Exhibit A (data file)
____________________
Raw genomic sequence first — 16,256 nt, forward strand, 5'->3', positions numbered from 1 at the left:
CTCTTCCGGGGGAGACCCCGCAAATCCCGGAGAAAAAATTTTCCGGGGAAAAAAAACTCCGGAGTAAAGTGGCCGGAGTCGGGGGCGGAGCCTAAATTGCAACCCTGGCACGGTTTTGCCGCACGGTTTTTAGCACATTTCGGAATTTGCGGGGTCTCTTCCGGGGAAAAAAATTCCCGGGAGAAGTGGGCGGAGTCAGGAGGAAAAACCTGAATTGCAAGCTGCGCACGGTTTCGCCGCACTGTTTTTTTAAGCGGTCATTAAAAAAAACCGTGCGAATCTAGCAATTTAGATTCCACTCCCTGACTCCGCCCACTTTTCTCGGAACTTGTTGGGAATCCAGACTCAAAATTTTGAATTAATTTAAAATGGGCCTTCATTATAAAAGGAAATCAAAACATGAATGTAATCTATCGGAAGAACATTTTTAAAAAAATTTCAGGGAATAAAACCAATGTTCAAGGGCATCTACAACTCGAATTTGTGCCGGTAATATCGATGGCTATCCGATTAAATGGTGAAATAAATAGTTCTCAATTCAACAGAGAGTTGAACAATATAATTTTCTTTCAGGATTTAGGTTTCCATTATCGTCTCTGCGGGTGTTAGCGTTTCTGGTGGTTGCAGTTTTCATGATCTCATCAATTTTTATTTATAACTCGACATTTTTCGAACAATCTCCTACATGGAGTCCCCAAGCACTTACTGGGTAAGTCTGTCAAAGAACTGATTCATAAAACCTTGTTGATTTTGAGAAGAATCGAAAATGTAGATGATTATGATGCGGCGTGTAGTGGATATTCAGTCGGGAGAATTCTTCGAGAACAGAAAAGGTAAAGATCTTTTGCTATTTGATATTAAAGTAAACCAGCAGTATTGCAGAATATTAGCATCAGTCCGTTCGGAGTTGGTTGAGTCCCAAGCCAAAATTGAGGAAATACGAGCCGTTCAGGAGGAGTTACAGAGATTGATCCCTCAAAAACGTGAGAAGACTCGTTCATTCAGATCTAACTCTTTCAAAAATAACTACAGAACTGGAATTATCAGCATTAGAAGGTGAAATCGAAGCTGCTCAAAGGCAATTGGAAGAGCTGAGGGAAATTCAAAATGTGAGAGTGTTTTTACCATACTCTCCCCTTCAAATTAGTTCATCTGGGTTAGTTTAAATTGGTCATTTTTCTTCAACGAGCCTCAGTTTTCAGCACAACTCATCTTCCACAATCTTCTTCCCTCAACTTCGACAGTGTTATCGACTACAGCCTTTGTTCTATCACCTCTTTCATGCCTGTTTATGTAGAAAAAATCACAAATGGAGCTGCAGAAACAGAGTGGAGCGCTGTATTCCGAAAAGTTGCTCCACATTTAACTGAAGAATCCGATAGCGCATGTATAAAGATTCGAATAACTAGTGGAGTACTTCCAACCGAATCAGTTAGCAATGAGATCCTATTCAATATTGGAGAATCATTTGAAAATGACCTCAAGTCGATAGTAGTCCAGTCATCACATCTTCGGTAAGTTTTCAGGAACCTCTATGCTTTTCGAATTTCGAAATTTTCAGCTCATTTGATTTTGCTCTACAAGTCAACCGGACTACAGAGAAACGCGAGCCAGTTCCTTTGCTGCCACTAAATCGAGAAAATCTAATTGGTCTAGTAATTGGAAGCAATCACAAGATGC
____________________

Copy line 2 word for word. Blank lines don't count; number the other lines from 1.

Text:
CTCTTCCGGGGGAGACCCCGCAAATCCCGGAGAAAAAATTTTCCGGGGAAAAAAAACTCCGGAGTAAAGTGGCCGGAGTCGGGGGCGGAGCCTAAATTGCAACCCTGGCACGGTTTTGCCGCACGGTTTTTAGCACATTTCGGAATTTGCGGGGTCTCTTCCGGGGAAAAAAATTCCCGGGAGAAGTGGGCGGAGTCAGGAGGAAAAACCTGAATTGCAAGCTGCGCACGGTTTCGCCGCACTGTTTTTTTAAGCGGTCATTAAAAAAAACCGTGCGAATCTAGCAATTTAGATTCCACTCCCTGACTCCGCCCACTTTTCTCGGAACTTGTTGGGAATCCAGACTCAAAATTTTGAATTAATTTAAAATGGGCCTTCATTATAAAAGGAAATCAAAACATGAATGTAATCTATCGGAAGAACATTTTTAAAAAAATTTCAGGGAATAAAACCAATGTTCAAGGGCATCTACAACTCGAATTTGTGCCGGTAATATCGATGGCTATCCGATTAAATGGTGAAATAAATAGTTCTCAATTCAACAGAGAGTTGAACAATATAATTTTCTTTCAGGATTTAGGTTTCCATTATCGTCTCTGCGGGTGTTAGCGTTTCTGGTGGTTGCAGTTTTCATGATCTCATCAATTTTTATTTATAACTCGACATTTTTCGAACAATCTCCTACATGGAGTCCCCAAGCACTTACTGGGTAAGTCTGTCAAAGAACTGATTCATAAAACCTTGTTGATTTTGAGAAGAATCGAAAATGTAGATGATTATGATGCGGCGTGTAGTGGATATTCAGTCGGGAGAATTCTTCGAGAACAGAAAAGGTAAAGATCTTTTGCTATTTGATATTAAAGTAAACCAGCAGTATTGCAGAATATTAGCATCAGTCCGTTCGGAGTTGGTTGAGTCCCAAGCCAAAATTGAGGAAATACGAGCCGTTCAGGAGGAGTTACAGAGATTGATCCCTCAAAAACGTGAGAAGACTCGTTCATTCAGATCTAACTCTTTCAAAAATAACTACAGAACTGGAATTATCAGCATTAGAAGGTGAAATCGAAGCTGCTCAAAGGCAATTGGAAGAGCTGAGGGAAATTCAAAATGTGAGAGTGTTTTTACCATACTCTCCCCTTCAAATTAGTTCATCTGGGTTAGTTTAAATTGGTCATTTTTCTTCAACGAGCCTCAGTTTTCAGCACAACTCATCTTCCACAATCTTCTTCCCTCAACTTCGACAGTGTTATCGACTACAGCCTTTGTTCTATCACCTCTTTCATGCCTGTTTATGTAGAAAAAATCACAAATGGAGCTGCAGAAACAGAGTGGAGCGCTGTATTCCGAAAAGTTGCTCCACATTTAACTGAAGAATCCGATAGCGCATGTATAAAGATTCGAATAACTAGTGGAGTACTTCCAACCGAATCAGTTAGCAATGAGATCCTATTCAATATTGGAGAATCATTTGAAAATGACCTCAAGTCGATAGTAGTCCAGTCATCACATCTTCGGTAAGTTTTCAGGAACCTCTATGCTTTTCGAATTTCGAAATTTTCAGCTCATTTGATTTTGCTCTACAAGTCAACCGGACTACAGAGAAACGCGAGCCAGTTCCTTTGCTGCCACTAAATCGAGAAAATCTAATTGGTCTAGTAATTGGAAGCAATCACAAGATGC